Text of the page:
In this it is even conceivable that the end point could see a return of relatively "frictionless" trade. Frictionless trade is as much about routine and predictability. When we have the systems in place and trust is established, though the same third country controls will still exist we'll be a lot better at managing the impact. In this we should note that trade has it has existed is not frictionless as such. There is still a great deal of "red tape" only it is conducted elsewhere. Some sectors such as food and chemicals will continue to face obstacles, but anyone who wants to stay in business will adapt. The question is whether they can continue to compete.

Though the present mess is still a disaster for current exporters, especially those who have failed to prepare, it is conceivable that when we arrive at a new regime (likely five years from now, give or take a software procurement scandal) things will being to look normal to the casual observer. Being that businesses will continue to use ISO and UNECE standards, their main area of concern will be product authorisations and testing. Any future government will likely press the EU for mutual recognition of conformity assessment and seek equivalence agreements based on retained regulation. The EU is likely to play hardball but I wouldn't rule it out if it's in the EU's material interests. Both parties will have Covid recovery imperatives.

What we can say is that it's going to get substantially worse before it gets better and it's going to create serious problems for Ireland. Already Irish supply chains are breaking down but this does not register with the media to the same extent as the Dover-Calais route. The former is seen as more local news whereas Dover is the international gateway. That is also where the government will focus its main attentions, and being that UK-Ireland relations are not in good health, the Tories will likely treat Ireland with a degree of contempt. Every time the EU makes life difficult for the UK the UK will seek to pass on those difficulties.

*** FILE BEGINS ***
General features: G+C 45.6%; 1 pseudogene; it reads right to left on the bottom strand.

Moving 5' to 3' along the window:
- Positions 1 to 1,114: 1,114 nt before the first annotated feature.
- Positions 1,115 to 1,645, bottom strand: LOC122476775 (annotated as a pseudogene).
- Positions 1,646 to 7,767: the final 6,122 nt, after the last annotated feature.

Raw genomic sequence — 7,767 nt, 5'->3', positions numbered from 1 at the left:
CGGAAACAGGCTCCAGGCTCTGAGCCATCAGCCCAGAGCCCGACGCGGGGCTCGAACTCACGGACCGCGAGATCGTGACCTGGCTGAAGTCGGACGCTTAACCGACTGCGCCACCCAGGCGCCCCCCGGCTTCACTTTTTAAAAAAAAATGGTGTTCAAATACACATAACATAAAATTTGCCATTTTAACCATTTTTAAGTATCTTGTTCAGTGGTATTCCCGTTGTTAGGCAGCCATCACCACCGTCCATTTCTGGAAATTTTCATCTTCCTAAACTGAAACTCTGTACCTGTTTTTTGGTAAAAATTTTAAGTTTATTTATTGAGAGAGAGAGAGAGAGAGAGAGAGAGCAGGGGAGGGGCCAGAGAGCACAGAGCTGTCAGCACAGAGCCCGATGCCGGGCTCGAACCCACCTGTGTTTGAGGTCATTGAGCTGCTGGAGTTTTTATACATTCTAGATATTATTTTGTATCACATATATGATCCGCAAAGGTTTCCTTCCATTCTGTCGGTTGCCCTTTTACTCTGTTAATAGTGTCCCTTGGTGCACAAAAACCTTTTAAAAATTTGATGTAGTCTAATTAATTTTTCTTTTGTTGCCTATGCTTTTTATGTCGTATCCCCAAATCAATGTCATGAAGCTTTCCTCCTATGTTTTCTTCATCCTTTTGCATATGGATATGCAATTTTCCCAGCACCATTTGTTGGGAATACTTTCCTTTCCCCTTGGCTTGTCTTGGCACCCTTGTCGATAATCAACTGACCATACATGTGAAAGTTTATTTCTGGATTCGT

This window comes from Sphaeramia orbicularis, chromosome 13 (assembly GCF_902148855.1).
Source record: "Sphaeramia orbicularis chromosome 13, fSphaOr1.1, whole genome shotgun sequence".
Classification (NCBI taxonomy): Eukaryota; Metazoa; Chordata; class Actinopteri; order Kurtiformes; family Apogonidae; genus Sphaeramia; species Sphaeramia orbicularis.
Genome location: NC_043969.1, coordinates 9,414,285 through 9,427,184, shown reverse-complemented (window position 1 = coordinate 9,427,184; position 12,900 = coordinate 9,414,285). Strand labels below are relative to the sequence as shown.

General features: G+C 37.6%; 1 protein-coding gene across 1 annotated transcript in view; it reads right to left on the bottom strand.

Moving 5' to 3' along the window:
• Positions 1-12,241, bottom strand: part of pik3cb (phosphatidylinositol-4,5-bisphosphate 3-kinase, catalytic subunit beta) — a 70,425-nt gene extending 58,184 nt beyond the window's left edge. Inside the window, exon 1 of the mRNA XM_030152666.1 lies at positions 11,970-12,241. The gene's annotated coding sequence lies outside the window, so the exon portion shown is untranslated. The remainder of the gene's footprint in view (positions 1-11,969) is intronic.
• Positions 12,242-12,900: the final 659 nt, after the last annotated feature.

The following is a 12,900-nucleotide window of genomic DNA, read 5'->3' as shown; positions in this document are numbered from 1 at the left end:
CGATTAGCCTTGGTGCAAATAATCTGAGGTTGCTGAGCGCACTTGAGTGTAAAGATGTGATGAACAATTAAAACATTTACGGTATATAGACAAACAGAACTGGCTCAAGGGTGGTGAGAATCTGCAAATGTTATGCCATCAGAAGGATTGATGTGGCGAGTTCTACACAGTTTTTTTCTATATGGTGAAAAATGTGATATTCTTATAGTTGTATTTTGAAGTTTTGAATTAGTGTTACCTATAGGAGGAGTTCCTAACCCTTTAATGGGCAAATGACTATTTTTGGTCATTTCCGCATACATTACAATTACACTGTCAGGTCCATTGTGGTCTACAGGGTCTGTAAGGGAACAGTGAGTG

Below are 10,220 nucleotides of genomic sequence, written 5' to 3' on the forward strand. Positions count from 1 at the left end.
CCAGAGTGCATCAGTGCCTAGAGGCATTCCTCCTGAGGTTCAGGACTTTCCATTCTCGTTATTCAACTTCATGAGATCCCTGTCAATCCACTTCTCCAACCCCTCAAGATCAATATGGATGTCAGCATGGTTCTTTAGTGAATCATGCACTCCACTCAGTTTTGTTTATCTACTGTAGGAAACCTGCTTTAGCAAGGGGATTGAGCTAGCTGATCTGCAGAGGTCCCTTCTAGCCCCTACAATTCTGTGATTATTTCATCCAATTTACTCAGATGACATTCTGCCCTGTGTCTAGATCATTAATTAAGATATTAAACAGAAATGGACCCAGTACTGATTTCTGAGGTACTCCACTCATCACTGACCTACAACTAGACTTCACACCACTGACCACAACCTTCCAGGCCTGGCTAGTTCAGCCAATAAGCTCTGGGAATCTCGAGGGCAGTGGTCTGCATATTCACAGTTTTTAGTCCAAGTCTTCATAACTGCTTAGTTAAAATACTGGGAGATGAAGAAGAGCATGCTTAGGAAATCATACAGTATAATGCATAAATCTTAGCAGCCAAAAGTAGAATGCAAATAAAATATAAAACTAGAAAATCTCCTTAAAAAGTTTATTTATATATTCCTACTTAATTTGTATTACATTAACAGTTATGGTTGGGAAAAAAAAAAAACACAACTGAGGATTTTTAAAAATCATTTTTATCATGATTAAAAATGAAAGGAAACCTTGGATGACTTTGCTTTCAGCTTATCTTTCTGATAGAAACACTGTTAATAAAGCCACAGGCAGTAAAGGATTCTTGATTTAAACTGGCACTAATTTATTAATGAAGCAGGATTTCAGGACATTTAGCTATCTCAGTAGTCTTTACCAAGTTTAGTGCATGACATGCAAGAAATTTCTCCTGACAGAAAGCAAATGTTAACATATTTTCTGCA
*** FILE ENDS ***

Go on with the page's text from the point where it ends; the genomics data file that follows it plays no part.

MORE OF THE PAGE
This is motivated largely by a sense of Tory victimhood. On Brexiter Street, Ireland is seen to have cosied up to Brussels with a view to weaponing the Irish border leading to the unhappy NI protocol now in force. The Tories also believe they can bounce Ireland out of the EU by making life difficult for them. I don't think it's likely to succeed, but the difficulties Ireland faces could be interpreted as the EU failing to live up to its promise of solidarity. I do not think the politics are clear cut. 

Though Ireland has made alternative arrangements to transfer freight from mainland Europe, the length of the voyage creates its own problems - particularly for Ireland's race horse sector. With an overall retraction of commerce from the British Isles, Brexit could end up hurting Ireland almost as much as the UK. Depending on what the UK does in the distant future, Ireland may be forced to rethink its relationships. In those stakes I don't see UK-Irish relations improving until Boris Johnson is gone.

In any case we've bought ourselves a decade of diplomatic and bureaucratic stress not entirely dissimilar to the process of joining the single market. Only this time the media will report it because it's politically useful to do so. We shall see no abatement of Brexit bickering but ultimately we just have to get on with it until we find our new normal.